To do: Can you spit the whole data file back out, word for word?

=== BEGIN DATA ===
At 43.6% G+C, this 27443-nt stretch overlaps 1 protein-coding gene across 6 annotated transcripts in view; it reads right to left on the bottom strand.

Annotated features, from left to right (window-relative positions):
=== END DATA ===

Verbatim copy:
At 43.6% G+C, this 27443-nt stretch overlaps 1 protein-coding gene across 6 annotated transcripts in view; it reads right to left on the bottom strand.

Annotated features, from left to right (window-relative positions):